Image: Tobi Olasupo
[Oliver Price | News Manager]
A recent survey commissioned by Trident Media has revealed that half of the 130 students surveyed, who live in on-campus accommodation, believe their accommodation is either “quite or very bad value for money.”
The survey also revealed that 40 per cent of respondents feel their accommodation to be of satisfactory value, while only 10 per cent believed their accommodation to be either “quite or very good value for money,” showing that the majority of students are underwhelmed with their living quarters and the price of rent.
Image: Oliver Price
This poll comes after the demolition of far less expensive accommodation (less than £100 a week compared to current average of over £130), such as Roberts Way and Butler Hall. The demolition of the less expensive accommodation has resulted in the lowest cost of on-campus accommodation currently being Telford Court, which currently costs over £5,250 for an academic year.
Research conducted by Trident Media has also revealed that the average rent costs for on-campus accommodation is over £6,000 for an entire renting period (including deposit).
The same research also concluded that a student from an average two-in-work parent background (£40,000 to £45,000 household income per year) pays at least 100 per cent of their maintenance loan towards rent and deposit to pay for the average cost of a room.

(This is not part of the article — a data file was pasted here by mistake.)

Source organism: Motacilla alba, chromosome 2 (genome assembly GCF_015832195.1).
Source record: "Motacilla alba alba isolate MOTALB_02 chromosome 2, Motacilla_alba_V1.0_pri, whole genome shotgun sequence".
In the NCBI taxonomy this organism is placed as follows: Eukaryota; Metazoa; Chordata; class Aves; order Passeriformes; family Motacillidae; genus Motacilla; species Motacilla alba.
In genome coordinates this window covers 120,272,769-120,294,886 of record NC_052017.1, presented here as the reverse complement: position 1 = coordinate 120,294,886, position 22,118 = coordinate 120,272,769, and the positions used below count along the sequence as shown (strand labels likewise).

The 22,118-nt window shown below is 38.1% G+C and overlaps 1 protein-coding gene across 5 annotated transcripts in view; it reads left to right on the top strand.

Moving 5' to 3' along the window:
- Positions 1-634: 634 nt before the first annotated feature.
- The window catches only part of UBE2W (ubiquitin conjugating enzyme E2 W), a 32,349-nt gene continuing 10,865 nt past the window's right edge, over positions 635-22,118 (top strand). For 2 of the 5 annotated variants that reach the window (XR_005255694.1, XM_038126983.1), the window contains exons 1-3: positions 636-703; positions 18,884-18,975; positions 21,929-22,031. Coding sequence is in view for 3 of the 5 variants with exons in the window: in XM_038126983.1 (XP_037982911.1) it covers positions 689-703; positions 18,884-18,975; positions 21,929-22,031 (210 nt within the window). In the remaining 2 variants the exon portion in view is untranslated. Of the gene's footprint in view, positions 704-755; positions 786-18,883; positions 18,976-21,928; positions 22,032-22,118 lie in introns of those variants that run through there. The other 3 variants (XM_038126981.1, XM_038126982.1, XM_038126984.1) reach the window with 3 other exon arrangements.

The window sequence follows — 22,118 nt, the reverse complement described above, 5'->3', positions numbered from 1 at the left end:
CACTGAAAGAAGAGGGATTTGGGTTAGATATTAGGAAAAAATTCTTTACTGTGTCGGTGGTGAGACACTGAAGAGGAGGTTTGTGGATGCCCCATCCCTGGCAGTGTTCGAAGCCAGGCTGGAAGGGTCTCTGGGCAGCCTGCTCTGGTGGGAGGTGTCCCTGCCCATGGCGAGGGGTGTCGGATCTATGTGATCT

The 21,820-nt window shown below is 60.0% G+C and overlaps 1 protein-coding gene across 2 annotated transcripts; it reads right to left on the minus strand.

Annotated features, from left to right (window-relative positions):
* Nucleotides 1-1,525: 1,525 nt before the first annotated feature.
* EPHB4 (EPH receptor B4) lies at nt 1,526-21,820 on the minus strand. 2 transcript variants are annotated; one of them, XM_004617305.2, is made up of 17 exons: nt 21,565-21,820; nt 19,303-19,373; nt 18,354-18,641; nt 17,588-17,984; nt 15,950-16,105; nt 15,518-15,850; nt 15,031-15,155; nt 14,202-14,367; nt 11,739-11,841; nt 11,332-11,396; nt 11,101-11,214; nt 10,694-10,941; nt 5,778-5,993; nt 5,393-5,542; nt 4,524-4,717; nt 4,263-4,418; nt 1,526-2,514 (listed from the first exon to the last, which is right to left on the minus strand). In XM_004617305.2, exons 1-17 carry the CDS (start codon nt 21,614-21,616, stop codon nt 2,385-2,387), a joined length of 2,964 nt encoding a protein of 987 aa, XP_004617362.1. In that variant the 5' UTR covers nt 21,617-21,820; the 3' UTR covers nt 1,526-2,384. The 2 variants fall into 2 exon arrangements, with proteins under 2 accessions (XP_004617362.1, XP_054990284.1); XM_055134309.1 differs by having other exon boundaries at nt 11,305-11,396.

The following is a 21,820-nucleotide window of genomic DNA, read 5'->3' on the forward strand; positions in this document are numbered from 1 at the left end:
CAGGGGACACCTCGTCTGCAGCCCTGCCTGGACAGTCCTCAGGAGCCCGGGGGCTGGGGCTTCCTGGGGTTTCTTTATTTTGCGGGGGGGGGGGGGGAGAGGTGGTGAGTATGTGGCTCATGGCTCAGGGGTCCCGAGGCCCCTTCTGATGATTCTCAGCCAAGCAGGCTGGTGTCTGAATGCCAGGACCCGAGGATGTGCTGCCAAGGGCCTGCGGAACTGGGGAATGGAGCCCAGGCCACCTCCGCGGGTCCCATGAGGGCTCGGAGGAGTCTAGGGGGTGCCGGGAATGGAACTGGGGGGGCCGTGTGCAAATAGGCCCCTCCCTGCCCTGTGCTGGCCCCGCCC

Cat Charker, a first year student studying Humanities and living in an “Enhanced” room on College Lane said:
“My accommodation is rather bad value for money. I pay twice the rent that I would living off campus in a house and yet have less space, less freedom and have worse facilities, services and fixtures.”
Rebecca Marsh, a third year Law and Philosophy student, who has previously lived in on-campus accommodation, said:
“The new housing… doesn’t give options. They have a lot of bells and whistles but realistically students don’t need all that. What they need is less to worry about when they’ve already got enough on their plates moving out and starting a degree. In a small town like Hatfield it’s not going to be as easy for students to get part time jobs.”
Trident Media approached the University of Hertfordshire but, at the time of publication, they did not make comment.
Hertfordshire Students’ Union are currently running their Campus Costs campaign, which is targeted at reducing the student costs on campus, including accommodation costs.
Grainne O’Monghain, Vice President of Democracy and Services, said:“This is totally expected with the consistent rising cost of higher education and students are feeling the pinch not only in accommodation but in all areas of student life, so the want and even need for things to be cheaper is evident and increasing. The Union and NUS are consistently working tirelessly to help stop or reduce the cost of higher education, for example our priority campaign Campus Costs is surrounding this issue not only for accommodation but all costs to students.”
With students spending up to 100 per cent of their maintenance grants and loans on just their rent, they are left with less and less money for other things, such as course costs or having “the university experience.”
Many students are clearly unhappy with how much they have to pay for their rent, Hertfordshire Students’ Union has recognised this by launching their Campus Costs campaign to act as a voice for students struggling with the cost of university living.